It will be crumpled. I’m writhing. It behaves like some sort of multi-tactile horror from the black lagoon. It’s … a mass of black worms.And just in time Halloween!!
California black worm (Lumbriculus variegatus) Is a type of unpretentious aquatic worm, typically less than about 1.5 inches (4 centimeters) in length. However, when threatened by environmental stressors such as drought, these worms weave together to maintain moisture and protect each other. It’s creepy enough, but these masses can also move in what researchers call “emergent movement.” No one is in charge, but worm blobs can guide themselves to a more comfortable environment by simply interacting with their closest neighbors.
Now, the researchers understand that the worm can pull it off with a combination of carefully tuned wiggles and clinging.
Chantal Nguyen, a postdoctoral fellow at the BioFrontiers Institute at the University of Colorado at Boulder, said:
The results can be used to develop soft, swarm-like robotics with many small, simple parts that work together.
Various types of worms gather to ensure safety when the environment becomes hostile (Take a look at the composting blog For more information on earthworm “balls”). However, few are documented to move as one when in these clusters.However, California’s black worms can attract thousands, and the resulting blobs appear to have their own minds, according to a study published in a journal in February. Minutes of the National Academy of Sciences.. The study found that black worm masses essentially act like non-Newtonian fluids, or fluids that vary in thickness depending on the amount of stress they receive. (The classic kitchen formula for this liquid contains a mixture of cornstarch and water. Cornstarch hardens when squeezed suddenly and becomes liquid when you move your finger slowly.) That is, many worms They are firmly attached to each other. It behaves a bit like a solid, but when loosened a little it becomes like a liquid.
Nguyen joined Georgia University researcher Yasemin Ozkan Aidin and M. Third Bamura, who led the study, to model the movement of these worm masses.
“It looks really cool to see this huge chunk of these worms gliding around,” Nguyen said. As she was working on modeling collective systems, the opportunity to apply that work to worms seemed intriguing.
First, the research team experimented with individual worms to see how they move at different water temperatures. This was to collect data on the actual worm movement into the final computer model. In water below 86 degrees Fahrenheit (30 degrees Celsius), worms tended to search. They usually started in a straight line until they hit the wall of the dish they were in, and then snorted around the edge. Beyond 86 F, the worm coiled and hardly moved. Temperatures above 93.2 F (34 C) turned out to be dangerous and ultimately fatal to living worms.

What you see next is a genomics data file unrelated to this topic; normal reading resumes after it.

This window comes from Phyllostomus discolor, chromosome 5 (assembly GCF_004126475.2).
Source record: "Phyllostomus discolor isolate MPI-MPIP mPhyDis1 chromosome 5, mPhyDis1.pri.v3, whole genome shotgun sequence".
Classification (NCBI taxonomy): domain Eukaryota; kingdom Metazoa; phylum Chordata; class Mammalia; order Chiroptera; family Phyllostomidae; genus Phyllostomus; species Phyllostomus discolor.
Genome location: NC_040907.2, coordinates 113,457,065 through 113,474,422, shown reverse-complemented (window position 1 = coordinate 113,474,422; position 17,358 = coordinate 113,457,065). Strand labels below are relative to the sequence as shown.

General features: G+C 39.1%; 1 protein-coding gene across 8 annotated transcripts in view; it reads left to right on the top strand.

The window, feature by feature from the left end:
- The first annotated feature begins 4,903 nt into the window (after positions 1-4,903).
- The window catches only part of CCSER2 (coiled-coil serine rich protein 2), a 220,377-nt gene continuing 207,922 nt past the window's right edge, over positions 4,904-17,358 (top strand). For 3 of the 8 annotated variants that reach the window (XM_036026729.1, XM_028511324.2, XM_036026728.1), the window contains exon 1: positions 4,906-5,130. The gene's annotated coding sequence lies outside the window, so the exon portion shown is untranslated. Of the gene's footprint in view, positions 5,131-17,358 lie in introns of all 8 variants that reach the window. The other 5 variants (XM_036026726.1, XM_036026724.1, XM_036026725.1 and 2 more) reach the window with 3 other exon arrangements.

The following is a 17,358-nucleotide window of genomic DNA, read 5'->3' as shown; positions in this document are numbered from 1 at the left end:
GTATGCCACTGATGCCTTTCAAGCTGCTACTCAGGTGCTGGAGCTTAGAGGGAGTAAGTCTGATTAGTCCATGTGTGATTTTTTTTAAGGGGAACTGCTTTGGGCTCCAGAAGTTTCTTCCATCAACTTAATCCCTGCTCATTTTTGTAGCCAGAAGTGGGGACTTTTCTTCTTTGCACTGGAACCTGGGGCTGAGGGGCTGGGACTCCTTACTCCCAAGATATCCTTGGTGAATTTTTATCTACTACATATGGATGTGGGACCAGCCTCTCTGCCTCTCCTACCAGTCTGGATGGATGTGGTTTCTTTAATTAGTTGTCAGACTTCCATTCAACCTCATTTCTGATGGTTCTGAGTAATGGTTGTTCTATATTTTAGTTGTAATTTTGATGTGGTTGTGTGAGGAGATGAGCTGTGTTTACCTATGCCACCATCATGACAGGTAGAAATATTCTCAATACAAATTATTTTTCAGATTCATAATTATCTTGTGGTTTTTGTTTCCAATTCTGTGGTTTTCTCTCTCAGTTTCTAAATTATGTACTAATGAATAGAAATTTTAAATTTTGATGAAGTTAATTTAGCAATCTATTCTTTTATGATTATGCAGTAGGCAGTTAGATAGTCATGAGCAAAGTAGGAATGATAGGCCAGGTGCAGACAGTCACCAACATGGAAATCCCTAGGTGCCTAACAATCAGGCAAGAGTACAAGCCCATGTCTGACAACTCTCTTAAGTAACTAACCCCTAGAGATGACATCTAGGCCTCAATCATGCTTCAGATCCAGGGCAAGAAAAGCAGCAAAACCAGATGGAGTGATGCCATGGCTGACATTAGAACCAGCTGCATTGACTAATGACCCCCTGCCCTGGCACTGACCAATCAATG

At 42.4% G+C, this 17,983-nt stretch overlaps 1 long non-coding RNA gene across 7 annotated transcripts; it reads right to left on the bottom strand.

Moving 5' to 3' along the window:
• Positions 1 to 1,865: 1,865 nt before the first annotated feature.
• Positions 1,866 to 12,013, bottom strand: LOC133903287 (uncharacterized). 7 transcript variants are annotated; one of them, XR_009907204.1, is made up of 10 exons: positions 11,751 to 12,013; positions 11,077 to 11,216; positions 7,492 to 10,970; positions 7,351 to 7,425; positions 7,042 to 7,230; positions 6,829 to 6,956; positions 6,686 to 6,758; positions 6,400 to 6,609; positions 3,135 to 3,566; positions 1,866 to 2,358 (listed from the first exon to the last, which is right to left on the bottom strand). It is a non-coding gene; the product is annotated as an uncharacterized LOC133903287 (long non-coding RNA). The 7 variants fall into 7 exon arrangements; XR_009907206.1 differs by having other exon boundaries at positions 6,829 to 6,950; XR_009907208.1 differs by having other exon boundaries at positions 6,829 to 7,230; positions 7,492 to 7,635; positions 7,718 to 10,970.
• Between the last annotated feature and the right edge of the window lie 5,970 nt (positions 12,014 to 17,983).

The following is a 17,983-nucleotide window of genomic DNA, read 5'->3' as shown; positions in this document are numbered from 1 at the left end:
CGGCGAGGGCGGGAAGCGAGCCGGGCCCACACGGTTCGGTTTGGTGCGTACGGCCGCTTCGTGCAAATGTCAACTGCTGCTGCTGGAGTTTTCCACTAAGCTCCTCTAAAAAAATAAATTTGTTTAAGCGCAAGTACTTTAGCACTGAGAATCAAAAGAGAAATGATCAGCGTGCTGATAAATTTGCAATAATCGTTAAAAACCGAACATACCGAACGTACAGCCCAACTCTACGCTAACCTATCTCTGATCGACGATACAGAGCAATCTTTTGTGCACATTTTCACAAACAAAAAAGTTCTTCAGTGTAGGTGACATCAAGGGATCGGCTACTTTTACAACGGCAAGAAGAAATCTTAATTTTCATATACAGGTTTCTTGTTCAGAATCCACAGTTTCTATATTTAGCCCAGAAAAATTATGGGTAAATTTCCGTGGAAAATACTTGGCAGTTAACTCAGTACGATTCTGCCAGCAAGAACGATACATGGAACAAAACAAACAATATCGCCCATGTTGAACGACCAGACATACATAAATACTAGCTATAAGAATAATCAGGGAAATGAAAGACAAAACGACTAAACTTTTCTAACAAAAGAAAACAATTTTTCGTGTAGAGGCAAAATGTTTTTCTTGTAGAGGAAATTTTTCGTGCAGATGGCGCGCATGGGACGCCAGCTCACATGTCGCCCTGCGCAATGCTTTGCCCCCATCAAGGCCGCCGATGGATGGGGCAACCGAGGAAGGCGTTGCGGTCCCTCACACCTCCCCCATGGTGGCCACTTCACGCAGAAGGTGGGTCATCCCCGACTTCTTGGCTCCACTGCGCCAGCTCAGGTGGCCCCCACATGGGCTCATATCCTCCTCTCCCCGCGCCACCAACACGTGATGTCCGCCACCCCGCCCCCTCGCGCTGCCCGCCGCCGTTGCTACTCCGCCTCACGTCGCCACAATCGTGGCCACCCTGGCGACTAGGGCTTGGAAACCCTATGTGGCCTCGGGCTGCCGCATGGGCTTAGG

Next, researchers studied how real worm masses react at different temperatures. At low temperatures below 50 F (10 C), the worms clumped together. At 77 F (25 C), they were a little relaxed and loose, but they were together. At high temperatures near the limits of viability, they were quickly unraveled into individual coils.
Researchers then used these behaviors to create computer models of worms that could bend, self-propell, and interact. Nguyen says the model was two-dimensional rather than three-dimensional, so it didn’t accurately represent the black worm mass. — In deep enough water, the blob can be spherical. However, researchers have found that a mixture of self-propelled wriggling and insect clinging can reproduce the movements found in real insect masses. Researchers have created a temperature gradient in the world of virtual worms so that one side of the model’s worm blob enclosure is cooler than the other. They first simulated a single worm and found that the automatic movement of the worm at different temperatures led to the worm “finding” the cold side. The cooler the enclosure, the more straight the worm can direct its movement.
Next, the researchers simulated a mass of worms. They found that blobs also tend to move to colder water. But to do so, they had to wiggle just enough to move their congregation without breaking it apart.
“We could only see the worm mass moving as an aggregate from hot to cold,” Nguyen said, only because of the very delicate balance between the active force and the gravitational pull between the worms. rice field.
According to Nguyen, the next step is to make the model 3D and start developing robots based on the strange movements of the worm. In the field of robotics, there is a great deal of interest in swarm robots. Swarm robots are simple individual robots that interact with each other to complete more complex tasks than they can perform on their own. There is also great interest in soft robots inspired by nature. Soft robotics is a promising biomedical technology because of its flexibility and flexibility, Nguyen said. She said the worm blob is a combination of both swarm robotics and soft robotics.
“Soft swarm robotics is a very open field of study, as many of today’s swarm robotics systems are made up of rigid elements,” she says.
The findings were published in the journal on September 30th. Frontier of physics..
Originally published in Live Science.
Thousands of California worms wriggle into super blobs Source link Thousands of California worms wriggle into super blobs